Government agencies and large companies in the United States and Europe were hit by a major ransomware attack on 27 June 2017, the second such attack in six weeks. In a tweet, Europol — the European Union Agency for Law Enforcement Cooperation — confirmed it was aware of a ransomware attack and said it was “liaising with cyberunits in the EU and key industry partners” to establish the full nature of the attack.
The cyberattack first emerged in Ukraine on the morning of 27 June 2017, taking down much of the country’s Internet infrastructure:
…The government, banks, state power utility and Kiev’s airport and metro system were all affected. The radiation monitoring system at Chernobyl was taken offline, forcing employees to use hand-held counters to measure levels at the former nuclear plant’s exclusion zone.
Among the companies hit by the attack in the U.S. was the Heritage Valley Health System, a network of health care providers in Pennsylvania. In a statement to the Pittsburgh Post-Gazette, a spokesperson said that they had confirmed the ransomware was the same in that attack as in Europe:
Corrective measures supplied by our antivirus software vendor have been developed and are being implemented and tested within the Health System. Additionally, other restorative measures are being undertaken at this time. Heritage Valley continues to implement downtime procedures and make operational adjustments to ensure safe patient care.
Pharmaceutical giant Merck also said that some of its facilities in Pennsylvania and New Jersey had been affected:
We confirm our company’s computer network was compromised today as part of global hack. Other organizations have also been affected. We are investigating the matter and will provide additional information as we learn more.
Others apparently affected by the ransomware attack included DLA Piper, a major global law firm with offices throughout the U.S. and Canada, the food giant Mondelez, which oversees brands such as Cadbury’s and Oreo and has locations throughout the U.S. and Canada, and WPP, one of the world’s biggest advertising and P.R. companies, many of whose subsidiary networks (like Ogilvy & Mather and Millward Brown) have offices in the U.S. and Canada.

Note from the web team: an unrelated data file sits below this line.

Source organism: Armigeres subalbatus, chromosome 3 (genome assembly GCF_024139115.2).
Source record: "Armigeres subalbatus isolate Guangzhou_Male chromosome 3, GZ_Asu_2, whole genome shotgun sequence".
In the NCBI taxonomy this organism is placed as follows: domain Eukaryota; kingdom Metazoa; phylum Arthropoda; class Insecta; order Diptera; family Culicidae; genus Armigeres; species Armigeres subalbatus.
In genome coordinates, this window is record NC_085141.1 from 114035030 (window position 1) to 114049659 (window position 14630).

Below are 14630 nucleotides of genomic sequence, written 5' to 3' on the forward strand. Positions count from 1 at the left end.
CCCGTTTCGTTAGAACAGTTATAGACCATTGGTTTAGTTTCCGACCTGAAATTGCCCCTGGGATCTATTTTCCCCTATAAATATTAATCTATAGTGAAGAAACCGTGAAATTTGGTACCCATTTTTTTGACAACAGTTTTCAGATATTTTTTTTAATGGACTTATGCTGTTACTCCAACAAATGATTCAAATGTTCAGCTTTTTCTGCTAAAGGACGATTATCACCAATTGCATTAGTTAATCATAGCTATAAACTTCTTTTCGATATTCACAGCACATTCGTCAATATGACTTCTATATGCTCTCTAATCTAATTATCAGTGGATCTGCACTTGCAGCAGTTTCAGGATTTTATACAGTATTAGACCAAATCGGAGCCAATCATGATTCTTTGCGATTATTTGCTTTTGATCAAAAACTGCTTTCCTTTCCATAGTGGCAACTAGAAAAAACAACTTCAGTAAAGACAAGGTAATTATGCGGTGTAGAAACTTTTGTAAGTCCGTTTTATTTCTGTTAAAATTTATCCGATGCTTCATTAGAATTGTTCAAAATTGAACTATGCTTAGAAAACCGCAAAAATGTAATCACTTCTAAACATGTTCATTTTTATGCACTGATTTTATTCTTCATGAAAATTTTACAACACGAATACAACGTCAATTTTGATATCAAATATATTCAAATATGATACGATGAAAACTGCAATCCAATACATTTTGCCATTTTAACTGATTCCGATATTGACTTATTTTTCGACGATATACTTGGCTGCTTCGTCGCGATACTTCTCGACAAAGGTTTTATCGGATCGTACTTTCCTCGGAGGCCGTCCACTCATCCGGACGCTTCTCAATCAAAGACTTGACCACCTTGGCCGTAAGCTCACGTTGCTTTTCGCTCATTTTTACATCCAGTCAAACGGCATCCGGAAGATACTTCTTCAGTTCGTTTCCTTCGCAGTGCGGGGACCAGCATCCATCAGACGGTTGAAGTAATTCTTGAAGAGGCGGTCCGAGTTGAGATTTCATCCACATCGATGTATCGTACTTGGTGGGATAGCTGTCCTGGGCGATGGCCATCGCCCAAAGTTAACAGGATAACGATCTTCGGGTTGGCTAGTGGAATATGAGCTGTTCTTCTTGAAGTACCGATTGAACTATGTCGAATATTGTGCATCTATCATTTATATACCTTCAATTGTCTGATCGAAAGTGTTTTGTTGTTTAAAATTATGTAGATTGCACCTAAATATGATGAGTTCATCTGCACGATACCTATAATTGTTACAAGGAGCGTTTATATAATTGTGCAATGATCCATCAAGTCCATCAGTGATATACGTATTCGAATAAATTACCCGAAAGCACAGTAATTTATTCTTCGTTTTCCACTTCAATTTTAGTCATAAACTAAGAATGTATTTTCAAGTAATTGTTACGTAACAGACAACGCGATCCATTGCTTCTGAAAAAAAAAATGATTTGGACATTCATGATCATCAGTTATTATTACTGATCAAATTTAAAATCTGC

In Europe, the attack struck several large industrial firms, including the A.P. Moller-Maersk Group, the world’s largest shipping container conglomerate, the Russian government-owned oil company Rosneft, and the French construction materials manufacturer Saint-Gobain.
Ransomware typically encrypts or blocks access to a user’s personal data and demands payment to reinstall access, but experts said the June 2017 attack went further, taking over an affected computer’s entire hard drive. In a blog post, security software firm Symantec explained that this appears to be a newer and more sophisticated version of a virus that has been in existence since 2016, which included a “ransom note” providing details of how and where users can send $300 in the virtual currency Bitcoin, including an address at the German email service provider Posteo.
However, Posteo confirmed in a blog post that it had shut down that e-mail account at around noon on 27 January (6 am Eastern time).
Midway through today [Central European Time] we became aware that ransomware blackmailers are currently using a Posteo address as a means of contact. Our anti-abuse team checked this immediately – and blocked the account straight away. There was no press coverage at that time. We do not tolerate the misuse of our platform: The immediate blocking of misused email accounts is the necessary approach by providers in such cases.
This means that the individuals behind the attack can no longer access the email address, and those affected by it cannot receive a key to decrypt their hard drive. Cybersecurity experts warn against paying up in response to a ransomware attack anyway, because access to data is often not reinstalled, despite meeting the demands of the ransom.
It is possible that the ransomware is tied to MEDoc, a tax program that is reportedly mandatory on Ukrainian workplace computers:
Petya “explicitly targets a Ukrainian software package, mandated by Ukrainian government,” tweeted British malware expert Kevin Beaumont. Kaspersky Lab thinks that the malware might have come in the form of a fake MEDoc software update.
The MEDoc company itself gave conflicting statements about the situation. It first posted a message in Ukrainian stating “Our server made a virus attack. We apologize for the inconvenience!” (according to Google Translate), then took that down. A subsequent post on the company’s Facebook page denied that it was the source of the infection.
The Petya worm could have traveled along corporate networks from Ukrainian subsidiaries to enterprise servers in other countries, some experts hypothesized.
However, other experts pointed out that there were still enough computers globally that had not patched against ETERNALBLUE, or closed the pathways that that exploit travels, to explain Petya’s spread.
Amit Serper, a security researcher at Boston-based software company Cybereason, says he found a temporary fix for affected computers:
— Amit Serper (@0xAmit) June 27, 2017